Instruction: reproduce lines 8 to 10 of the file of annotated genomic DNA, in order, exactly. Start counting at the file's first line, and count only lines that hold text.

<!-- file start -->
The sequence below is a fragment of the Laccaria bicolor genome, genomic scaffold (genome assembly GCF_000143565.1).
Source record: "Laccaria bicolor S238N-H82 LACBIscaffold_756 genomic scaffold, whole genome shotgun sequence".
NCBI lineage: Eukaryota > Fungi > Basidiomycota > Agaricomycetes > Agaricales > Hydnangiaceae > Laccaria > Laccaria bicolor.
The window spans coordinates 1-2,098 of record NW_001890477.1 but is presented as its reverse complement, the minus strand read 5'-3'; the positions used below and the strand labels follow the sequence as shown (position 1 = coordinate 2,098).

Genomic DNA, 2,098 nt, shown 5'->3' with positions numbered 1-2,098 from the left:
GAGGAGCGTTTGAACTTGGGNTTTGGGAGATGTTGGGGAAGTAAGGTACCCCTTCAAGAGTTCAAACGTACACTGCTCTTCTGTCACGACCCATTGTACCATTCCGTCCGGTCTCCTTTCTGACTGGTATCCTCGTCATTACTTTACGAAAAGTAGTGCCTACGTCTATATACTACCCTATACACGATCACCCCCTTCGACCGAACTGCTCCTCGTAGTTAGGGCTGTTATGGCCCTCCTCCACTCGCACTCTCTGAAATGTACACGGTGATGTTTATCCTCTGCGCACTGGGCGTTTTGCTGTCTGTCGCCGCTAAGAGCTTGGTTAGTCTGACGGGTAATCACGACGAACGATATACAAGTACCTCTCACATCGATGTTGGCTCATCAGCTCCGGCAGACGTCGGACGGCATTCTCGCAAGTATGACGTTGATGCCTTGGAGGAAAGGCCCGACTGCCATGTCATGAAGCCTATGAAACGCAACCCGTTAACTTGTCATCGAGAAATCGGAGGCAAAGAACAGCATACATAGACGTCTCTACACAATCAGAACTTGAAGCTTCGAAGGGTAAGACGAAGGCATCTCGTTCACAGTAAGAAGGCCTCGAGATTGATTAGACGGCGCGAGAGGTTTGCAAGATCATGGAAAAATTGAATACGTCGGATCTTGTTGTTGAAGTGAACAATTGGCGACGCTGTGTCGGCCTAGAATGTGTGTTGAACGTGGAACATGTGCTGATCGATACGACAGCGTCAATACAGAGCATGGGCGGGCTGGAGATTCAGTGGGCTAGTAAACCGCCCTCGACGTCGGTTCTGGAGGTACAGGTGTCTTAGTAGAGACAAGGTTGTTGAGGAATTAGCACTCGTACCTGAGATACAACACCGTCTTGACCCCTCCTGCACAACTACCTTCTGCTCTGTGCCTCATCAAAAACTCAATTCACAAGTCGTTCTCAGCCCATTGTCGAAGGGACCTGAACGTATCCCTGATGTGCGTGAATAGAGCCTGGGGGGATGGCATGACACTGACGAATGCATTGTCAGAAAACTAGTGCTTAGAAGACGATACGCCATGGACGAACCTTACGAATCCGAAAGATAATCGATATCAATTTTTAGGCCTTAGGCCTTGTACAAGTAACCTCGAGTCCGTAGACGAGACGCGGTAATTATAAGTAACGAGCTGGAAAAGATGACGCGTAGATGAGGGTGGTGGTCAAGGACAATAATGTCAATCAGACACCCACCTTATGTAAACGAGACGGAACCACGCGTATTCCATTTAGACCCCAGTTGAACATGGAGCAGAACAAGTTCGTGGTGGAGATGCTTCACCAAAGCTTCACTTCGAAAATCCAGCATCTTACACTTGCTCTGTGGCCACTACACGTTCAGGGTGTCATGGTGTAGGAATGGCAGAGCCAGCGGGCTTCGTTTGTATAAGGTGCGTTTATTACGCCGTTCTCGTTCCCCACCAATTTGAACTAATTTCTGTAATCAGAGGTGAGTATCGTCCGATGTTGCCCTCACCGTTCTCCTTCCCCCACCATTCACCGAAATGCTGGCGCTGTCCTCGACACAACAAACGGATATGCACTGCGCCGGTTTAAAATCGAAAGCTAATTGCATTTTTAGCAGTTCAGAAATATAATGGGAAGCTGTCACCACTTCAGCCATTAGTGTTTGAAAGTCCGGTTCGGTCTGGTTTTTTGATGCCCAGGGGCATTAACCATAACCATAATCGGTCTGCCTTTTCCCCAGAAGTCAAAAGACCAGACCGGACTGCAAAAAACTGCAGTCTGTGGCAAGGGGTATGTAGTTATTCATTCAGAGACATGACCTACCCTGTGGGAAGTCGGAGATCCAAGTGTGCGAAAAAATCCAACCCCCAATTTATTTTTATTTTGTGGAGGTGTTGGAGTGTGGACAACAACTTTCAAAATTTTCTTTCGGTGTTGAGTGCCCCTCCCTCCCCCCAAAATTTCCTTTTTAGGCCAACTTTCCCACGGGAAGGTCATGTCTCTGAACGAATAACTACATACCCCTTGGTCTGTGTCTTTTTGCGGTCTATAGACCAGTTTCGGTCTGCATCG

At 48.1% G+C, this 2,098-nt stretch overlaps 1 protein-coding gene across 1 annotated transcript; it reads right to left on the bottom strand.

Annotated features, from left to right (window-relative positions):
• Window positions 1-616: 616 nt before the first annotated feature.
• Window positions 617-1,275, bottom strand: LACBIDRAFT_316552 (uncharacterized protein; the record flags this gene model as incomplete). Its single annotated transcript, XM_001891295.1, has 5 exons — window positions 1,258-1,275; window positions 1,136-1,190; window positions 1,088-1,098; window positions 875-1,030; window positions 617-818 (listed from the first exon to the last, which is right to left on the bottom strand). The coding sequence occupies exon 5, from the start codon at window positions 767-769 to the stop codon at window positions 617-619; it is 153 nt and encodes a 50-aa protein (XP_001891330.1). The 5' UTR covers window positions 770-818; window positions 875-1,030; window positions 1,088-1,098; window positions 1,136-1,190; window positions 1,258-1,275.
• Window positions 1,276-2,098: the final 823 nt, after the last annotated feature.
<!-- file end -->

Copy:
Annotated features, from left to right (window-relative positions):
• Window positions 1-616: 616 nt before the first annotated feature.
• Window positions 617-1,275, bottom strand: LACBIDRAFT_316552 (uncharacterized protein; the record flags this gene model as incomplete). Its single annotated transcript, XM_001891295.1, has 5 exons — window positions 1,258-1,275; window positions 1,136-1,190; window positions 1,088-1,098; window positions 875-1,030; window positions 617-818 (listed from the first exon to the last, which is right to left on the bottom strand). The coding sequence occupies exon 5, from the start codon at window positions 767-769 to the stop codon at window positions 617-619; it is 153 nt and encodes a 50-aa protein (XP_001891330.1). The 5' UTR covers window positions 770-818; window positions 875-1,030; window positions 1,088-1,098; window positions 1,136-1,190; window positions 1,258-1,275.